Resources to Help Businesses Support Civic Engagement for the 2024 U.S. Election

June 25, 2024

B Corps Offer Nonpartisan Resources to Counter Disinformation and Voter Apathy

Elections worldwide in 2024 will determine who fills leadership roles and influences policy decisions affecting half the global population. In the United States, the presidential election commands much of the media coverage and public attention, while down-ballot races for state and local elected positions will influence policy decisions affecting millions of Americans’ everyday lives. 

In such an important election year, U.S. civic engagement faces challenges from growing concerns about disinformation and voter disenchantment with a repeat presidential contest. Businesses can play an essential role in encouraging voter participation, helping stakeholders navigate disinformation, and protecting democratic systems and rights. Two Certified B Corporations offer timely, nonpartisan resources to help individuals and businesses encourage voter engagement. 

  • ActiVote offers an app that provides nonpartisan information on civic issues and polling logistics to empower all Americans to be active, regular voters. “There is a common refrain that we hear when people talk about low voter turnout in the U.S.: ‘Voters are apathetic,’” says ActiVote Co-Founder Sara Gifford. “We have never believed that, as we haven’t met many people who do not love their families, friends, communities, and living here in the U.S.”
  • NationSwell recently released Civics Inc., a report highlighting how U.S. businesses can help promote a healthy democracy. NationSwell outlines the challenges and opportunities: “The 2024 U.S. election will once again put destabilizing pressure on American political processes and institutions. We know that the moment demands more than our attention; it demands urgent action. Employers hold outsized potential to promote civic participation and protect our democracy, but for many leaders, that work feels more fraught than ever before.”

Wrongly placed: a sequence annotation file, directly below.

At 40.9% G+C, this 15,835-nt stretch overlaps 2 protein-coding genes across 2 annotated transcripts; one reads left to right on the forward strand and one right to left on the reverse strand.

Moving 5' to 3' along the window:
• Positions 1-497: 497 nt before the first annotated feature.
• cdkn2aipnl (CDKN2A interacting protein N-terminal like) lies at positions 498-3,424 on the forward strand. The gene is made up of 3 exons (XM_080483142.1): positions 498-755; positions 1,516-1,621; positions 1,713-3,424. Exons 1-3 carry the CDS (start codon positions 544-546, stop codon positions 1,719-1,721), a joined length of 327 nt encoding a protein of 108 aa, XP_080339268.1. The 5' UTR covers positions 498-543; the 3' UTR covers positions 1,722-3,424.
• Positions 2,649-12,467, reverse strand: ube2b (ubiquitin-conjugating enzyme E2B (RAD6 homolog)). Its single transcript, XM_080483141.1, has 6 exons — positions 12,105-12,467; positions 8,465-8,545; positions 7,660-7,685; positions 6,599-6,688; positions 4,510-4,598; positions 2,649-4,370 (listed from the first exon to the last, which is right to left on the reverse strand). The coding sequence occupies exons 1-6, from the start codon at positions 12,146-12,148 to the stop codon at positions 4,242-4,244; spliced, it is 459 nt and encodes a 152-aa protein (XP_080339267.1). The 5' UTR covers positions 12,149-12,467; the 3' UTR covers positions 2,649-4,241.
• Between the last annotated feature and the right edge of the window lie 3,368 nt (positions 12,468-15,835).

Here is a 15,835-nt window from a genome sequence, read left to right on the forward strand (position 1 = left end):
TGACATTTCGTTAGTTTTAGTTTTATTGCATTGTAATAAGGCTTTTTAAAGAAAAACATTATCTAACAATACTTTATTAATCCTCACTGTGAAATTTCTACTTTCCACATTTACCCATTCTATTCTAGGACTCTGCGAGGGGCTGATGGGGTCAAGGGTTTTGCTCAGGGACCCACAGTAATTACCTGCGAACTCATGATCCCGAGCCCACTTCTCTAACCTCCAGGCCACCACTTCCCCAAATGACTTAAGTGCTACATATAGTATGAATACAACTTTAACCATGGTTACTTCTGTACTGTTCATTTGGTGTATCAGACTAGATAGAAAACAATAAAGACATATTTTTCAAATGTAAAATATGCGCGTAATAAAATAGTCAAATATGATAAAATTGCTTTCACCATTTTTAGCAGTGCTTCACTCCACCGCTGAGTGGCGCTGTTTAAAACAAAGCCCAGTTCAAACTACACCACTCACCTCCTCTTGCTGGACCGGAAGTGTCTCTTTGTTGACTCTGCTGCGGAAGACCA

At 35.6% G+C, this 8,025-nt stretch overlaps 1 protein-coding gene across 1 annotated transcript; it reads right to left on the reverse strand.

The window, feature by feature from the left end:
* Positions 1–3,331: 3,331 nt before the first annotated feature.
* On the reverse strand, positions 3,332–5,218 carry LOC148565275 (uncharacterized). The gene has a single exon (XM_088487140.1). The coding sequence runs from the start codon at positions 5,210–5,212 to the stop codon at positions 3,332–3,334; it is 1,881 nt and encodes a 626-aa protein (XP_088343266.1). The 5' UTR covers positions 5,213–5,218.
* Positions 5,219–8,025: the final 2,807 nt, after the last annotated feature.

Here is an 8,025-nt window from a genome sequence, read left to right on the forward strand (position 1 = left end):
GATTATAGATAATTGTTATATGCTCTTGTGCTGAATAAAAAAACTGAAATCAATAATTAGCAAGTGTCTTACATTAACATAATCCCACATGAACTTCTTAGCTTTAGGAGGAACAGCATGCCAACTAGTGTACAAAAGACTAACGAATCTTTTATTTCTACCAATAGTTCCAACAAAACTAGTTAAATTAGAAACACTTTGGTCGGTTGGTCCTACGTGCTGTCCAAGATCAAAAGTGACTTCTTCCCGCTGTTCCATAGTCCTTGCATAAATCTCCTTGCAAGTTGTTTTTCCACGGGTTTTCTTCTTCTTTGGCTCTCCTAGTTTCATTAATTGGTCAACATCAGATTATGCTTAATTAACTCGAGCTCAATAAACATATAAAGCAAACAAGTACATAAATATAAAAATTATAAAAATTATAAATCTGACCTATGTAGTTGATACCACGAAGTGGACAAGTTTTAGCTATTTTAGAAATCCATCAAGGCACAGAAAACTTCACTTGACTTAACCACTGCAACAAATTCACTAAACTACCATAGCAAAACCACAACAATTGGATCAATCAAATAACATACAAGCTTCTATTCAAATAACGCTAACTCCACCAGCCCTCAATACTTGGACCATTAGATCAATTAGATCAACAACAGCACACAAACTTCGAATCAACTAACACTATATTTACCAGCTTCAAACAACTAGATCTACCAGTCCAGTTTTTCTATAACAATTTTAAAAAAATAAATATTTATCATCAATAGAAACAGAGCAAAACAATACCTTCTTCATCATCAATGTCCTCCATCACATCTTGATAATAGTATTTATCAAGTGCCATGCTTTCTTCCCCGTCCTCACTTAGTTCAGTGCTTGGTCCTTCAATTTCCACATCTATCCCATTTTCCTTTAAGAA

As businesses that seek to shape a more inclusive and regenerative economy, B Corps can use these resources to help stakeholders — workers, customers, business partners, and community members — be informed, active voters during the 2024 election and in future years. 

Examples and Resources to Demand an Economy for All

This free downloadable resource shares how B Lab U.S. & Canada and the B Corp community are building a stakeholder economy and driving collective political action to make the rules of the game more equitable and beneficial for all.


ActiVote App Aims to Help Americans Make Voting a Habit

With a mission to increase civic participation, ActiVote designed its app to help voters learn how elections are run and prepare to vote. The B Corp connects voters with unbiased information about elections and candidates they can tap into as they prepare to head to the polls. “Voting is hard, research takes time, and we have many elections in communities across the U.S. every year. So when gathering information is difficult, technology has been a proven means to solve that,” Gifford says. “Our goal is to ensure that every voter has easy access to the information they need to vote in every election — not just presidential years.”